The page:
Nikki Coseteng Franklin Drilon Juan Ponce Enrile Marcelo Fernan† Juan Flavier Gregorio Honasan

Gloria Macapagal Arroyo Ramon Magsaysay, Jr. Sergio Osmeña
Sergio Osmeña
III Raul Roco Miriam Defensor Santiago Francisco Tatad

Term ended June 30, 1998 Term ended June 30, 2001

† — Position vacated when Fernan died in 1999.

v t e

<10th Senators of the 11th Congress of the Philippines
Philippines
(1998-2001) 12th>

Senate President

Marcelo Fernan
Marcelo Fernan
(1998-1999)† Blas Ople
Blas Ople
(1999-2000) Franklin Drilon
Franklin Drilon
(2000) Aquilino Pimentel Jr.
Aquilino Pimentel Jr.
(2000-2001)

Senior Senators (1995-2001) Junior Senators (1998-2004)

Nikki Coseteng Franklin Drilon Juan Ponce Enrile Marcelo Fernan† Gregorio Honasan Gloria Macapagal-Arroyo##

Ramon Magsaysay Jr. Sergio Osmeña
Sergio Osmeña
III Raul Roco Miriam Defensor Santiago Francisco Tatad

Teresa Aquino-Oreta Robert Barbers Rodolfo Biazon Rene Cayetano Teofisto Guingona Jr. Robert Jaworski

Loren Legarda Blas Ople John Henry Osmeña Aquilino Pimentel Jr. Ramon Revilla Sr. Tito Sotto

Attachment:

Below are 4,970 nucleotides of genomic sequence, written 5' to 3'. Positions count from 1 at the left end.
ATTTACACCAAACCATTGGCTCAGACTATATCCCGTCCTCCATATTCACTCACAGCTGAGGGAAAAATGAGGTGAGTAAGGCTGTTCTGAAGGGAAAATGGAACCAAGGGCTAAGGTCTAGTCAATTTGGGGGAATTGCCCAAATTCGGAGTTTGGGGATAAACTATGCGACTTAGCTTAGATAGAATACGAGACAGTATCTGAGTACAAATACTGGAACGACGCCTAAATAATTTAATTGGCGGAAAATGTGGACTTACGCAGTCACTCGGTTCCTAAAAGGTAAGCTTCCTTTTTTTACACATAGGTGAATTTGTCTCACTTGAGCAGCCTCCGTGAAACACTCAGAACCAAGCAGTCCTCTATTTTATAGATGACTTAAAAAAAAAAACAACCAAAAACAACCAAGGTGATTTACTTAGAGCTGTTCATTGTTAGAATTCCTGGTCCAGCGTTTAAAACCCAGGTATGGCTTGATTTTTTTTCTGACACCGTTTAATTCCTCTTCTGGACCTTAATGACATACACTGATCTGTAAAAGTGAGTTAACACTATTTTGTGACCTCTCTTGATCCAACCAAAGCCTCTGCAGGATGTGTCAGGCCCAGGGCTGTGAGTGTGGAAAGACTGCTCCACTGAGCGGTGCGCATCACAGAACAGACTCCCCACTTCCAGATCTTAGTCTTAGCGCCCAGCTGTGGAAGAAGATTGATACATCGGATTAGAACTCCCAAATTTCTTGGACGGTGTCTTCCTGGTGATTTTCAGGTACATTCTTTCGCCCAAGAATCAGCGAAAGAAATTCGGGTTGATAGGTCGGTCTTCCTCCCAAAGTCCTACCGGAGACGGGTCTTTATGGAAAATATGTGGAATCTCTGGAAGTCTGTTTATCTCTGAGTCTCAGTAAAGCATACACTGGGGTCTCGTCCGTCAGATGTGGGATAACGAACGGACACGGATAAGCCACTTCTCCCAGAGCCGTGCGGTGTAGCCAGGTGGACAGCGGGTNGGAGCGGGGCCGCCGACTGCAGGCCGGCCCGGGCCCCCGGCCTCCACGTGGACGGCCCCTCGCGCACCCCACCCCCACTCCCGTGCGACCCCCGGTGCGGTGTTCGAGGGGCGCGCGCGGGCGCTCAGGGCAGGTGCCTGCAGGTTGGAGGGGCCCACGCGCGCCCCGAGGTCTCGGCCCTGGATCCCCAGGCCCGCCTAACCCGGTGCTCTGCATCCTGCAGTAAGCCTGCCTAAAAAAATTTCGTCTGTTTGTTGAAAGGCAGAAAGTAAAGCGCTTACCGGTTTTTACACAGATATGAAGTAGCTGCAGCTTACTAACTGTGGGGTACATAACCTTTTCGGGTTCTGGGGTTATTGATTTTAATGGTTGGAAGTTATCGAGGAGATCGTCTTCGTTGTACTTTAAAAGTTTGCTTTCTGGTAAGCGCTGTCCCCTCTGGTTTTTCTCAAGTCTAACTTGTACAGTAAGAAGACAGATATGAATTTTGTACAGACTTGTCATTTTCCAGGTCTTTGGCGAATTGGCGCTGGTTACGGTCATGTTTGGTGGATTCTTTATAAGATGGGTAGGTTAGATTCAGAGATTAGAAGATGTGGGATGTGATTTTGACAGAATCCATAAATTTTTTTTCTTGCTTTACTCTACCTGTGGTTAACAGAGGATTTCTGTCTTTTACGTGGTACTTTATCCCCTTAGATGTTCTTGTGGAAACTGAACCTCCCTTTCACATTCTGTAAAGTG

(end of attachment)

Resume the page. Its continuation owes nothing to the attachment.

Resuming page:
Term ended June 30, 2001 Term ended June 30, 2004

† — Position vacated when Fernan died in 1999. # — Position vacated when Cayetano died in 2003. ## — Position vacated when Arroyo was elected to vice presidency in 1998. ‡ — The appointment of Gloria Arroyo to Guingona to vice presidency made his position to the Senate vacant from January 20, 2001. On May 14, 2001, Honasan was elected to fill in Guingona's unfinished term until 2004. ‡‡ — Ople was appointed Foreign Affairs secretary in 2002.

v t e

<11th Senators of the 12th Congress of the Philippines
Philippines
(2001-2004) 13th>

Senate President Franklin Drilon
Franklin Drilon
(2001-2004) #

Senior Senators (1998-2004) Junior Senators (2001-2007)

Tessie Aquino Oreta Robert Barbers Rodolfo Biazon Rene Cayetano Teofisto Guingona Jr. Gringo Honasan Robert Jaworski

Loren Legarda Blas Ople John Osmeña Aquilino Pimentel Jr. Ramon Revilla Sr. Tito Sotto

Edgardo Angara Joker Arroyo Franklin Drilon Loi Ejercito Noli de Castro Juan Flavier

Ping Lacson Sergio Osmeña
Sergio Osmeña